Yes and that is a helpful feature. But here I was looking for something else: an option to link to specific parts of a very long note. For example, say I’m interested in environmental aspects of the new Chinese urbanization program and would want a direct link to (and not from) the highlighted section in this screenshot. Is there a way to do this?


(eastgate) #12

This is coming.

Still, long notes are a problem in other ways, too; agents, for example, can’t find specifically what you want when what you want is embedded in a long note. Tinderbox containers and composites let you break long notes into smaller parts.


(Rene Trappel) #13

Really looking forward to this, thanks!

I rarely use agents on $Text, but around what size of a note should I expect problems? 1000, 5000 or 10000+ words?


(Pat Maddox) #14

Tinderbox won’t have problems searching the notes… it’s just if you have a 10k word note that an agent finds, the agent won’t tell you where in the note matched its query.


(eastgate) #15

Let’s suppose you have an agent that looks for notes that mention rapacity, greed, or corruption.

If you have the entire text of The Federalist Papers in one note, you will find that The Federalist Papers discuss corruption. But that’s not terrible useful.

If you have split these into individual papers, you’ll find that Federalist 8, 9 , and 10 mention corruption.

If you have split the papers into sections, you’ll be able to zoom right to this:

It happened but too often, according to Plutarch, that the deputies of the strongest cities awed and corrupted those of the weaker; and that judgment went in favor of the most powerful party.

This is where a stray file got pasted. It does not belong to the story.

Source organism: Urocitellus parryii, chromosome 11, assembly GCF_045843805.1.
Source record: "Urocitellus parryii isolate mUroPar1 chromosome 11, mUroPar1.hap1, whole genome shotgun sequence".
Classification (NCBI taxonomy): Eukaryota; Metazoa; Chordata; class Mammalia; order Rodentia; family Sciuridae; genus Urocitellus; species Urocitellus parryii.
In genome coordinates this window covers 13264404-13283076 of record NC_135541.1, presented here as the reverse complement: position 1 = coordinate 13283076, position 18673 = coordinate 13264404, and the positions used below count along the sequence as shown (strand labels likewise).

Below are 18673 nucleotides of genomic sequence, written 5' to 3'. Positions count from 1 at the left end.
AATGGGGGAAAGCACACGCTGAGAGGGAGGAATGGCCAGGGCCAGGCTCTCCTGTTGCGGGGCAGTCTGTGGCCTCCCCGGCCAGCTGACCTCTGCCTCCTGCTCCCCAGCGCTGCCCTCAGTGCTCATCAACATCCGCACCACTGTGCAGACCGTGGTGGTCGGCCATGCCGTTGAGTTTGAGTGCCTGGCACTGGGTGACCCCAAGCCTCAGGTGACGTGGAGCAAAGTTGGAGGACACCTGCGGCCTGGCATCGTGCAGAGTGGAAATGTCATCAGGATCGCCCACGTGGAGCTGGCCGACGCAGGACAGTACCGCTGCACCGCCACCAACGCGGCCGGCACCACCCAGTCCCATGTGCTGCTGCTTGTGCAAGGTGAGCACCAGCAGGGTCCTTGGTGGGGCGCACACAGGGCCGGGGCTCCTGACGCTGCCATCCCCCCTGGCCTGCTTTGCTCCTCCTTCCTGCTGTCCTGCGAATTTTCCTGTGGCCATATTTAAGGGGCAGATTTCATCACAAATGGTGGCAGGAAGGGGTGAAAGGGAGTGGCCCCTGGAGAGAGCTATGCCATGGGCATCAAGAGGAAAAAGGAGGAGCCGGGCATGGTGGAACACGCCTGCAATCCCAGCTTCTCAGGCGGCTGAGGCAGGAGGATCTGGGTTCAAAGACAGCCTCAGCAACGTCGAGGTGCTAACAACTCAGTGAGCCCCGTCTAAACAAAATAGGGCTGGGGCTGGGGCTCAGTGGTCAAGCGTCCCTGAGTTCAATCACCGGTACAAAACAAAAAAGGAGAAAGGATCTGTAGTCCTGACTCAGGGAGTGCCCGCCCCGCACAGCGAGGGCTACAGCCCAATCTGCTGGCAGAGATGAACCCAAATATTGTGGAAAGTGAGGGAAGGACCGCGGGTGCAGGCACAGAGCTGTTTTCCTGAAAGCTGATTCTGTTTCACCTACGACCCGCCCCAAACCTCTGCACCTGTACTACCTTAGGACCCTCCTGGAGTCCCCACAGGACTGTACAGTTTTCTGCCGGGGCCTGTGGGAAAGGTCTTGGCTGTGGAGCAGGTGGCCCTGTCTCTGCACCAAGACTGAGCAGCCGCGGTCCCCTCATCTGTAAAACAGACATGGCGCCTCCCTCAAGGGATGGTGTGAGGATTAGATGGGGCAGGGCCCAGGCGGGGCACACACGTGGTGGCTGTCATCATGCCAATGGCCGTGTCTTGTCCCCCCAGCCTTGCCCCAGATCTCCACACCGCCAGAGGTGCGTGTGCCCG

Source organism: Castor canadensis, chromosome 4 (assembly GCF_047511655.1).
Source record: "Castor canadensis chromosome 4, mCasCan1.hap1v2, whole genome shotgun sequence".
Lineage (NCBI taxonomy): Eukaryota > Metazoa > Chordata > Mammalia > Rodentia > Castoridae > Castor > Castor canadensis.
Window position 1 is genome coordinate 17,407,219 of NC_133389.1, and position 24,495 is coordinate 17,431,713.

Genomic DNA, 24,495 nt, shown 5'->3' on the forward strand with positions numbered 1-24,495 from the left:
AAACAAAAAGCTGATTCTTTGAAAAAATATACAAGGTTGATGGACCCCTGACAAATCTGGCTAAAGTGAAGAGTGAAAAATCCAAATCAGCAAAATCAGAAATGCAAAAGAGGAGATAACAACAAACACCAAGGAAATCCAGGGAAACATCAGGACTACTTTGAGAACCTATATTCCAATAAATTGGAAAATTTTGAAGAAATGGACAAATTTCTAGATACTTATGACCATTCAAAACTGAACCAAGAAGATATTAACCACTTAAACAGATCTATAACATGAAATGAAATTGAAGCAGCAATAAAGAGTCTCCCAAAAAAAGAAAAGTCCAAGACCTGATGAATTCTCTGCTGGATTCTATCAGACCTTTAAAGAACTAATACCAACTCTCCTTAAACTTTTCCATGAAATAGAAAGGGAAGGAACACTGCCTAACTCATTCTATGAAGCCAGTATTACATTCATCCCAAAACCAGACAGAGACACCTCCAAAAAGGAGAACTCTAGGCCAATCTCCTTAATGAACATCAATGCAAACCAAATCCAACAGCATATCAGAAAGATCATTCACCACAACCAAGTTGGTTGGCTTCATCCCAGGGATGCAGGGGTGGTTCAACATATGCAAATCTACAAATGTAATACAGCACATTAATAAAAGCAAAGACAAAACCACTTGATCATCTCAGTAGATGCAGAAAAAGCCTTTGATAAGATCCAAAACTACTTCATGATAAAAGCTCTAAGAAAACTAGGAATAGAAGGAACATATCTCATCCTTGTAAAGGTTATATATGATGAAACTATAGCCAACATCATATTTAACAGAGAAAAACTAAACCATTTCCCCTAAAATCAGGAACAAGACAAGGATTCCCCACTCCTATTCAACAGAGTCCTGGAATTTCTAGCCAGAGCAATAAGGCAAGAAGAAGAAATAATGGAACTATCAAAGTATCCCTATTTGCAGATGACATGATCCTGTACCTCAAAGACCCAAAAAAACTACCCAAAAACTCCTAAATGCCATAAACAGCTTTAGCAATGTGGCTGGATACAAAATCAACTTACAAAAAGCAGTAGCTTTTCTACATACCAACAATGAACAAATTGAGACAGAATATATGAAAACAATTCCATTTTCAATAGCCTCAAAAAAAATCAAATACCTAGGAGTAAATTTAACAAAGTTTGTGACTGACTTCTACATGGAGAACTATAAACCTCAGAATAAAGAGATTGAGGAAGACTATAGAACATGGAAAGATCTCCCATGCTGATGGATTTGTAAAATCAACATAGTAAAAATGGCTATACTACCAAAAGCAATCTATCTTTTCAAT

(Rene Trappel) #16

Ok, I get the point - and this is one of the reasons I do split longer documents into many smaller notes and, for example, tag them individually. For the main container of all notes belonging to one article, speech etc I have an edict like this

$Tags=collect_if(children,$Prototype==“annotation notes”,$Tags);

Through this edict the main reference has all the tags of the notes within the container. This allows me to make an educated guess about the contents of a source but also to search for all particular notes with tags within containers.


(Rene Trappel) #17

Please forgive me, but an agent looking for

rapacity, greed, or corruption

would not find any note containing

It happened but too often, according to Plutarch, that the deputies of the strongest cities awed and corrupted those of the weaker; and that judgment went in favor of the most powerful party.

would it? Or is there a way to do “fuzzy” search? Meaning that “corruption” would also find “corrupted”?


(eastgate) #18

I habitually stem verbs and participles in search queries, so I’d have reflexively searched for “corrupt”. But yes, more analytical natural language processing is coming.


(Andreas Grimm) #19

Is it feasible instead of creating a footnote to create: simply a note from a highlighted word or phrase within the $Text of a note without the link-type note and note+?


Creating a new linked note: the "footnote way"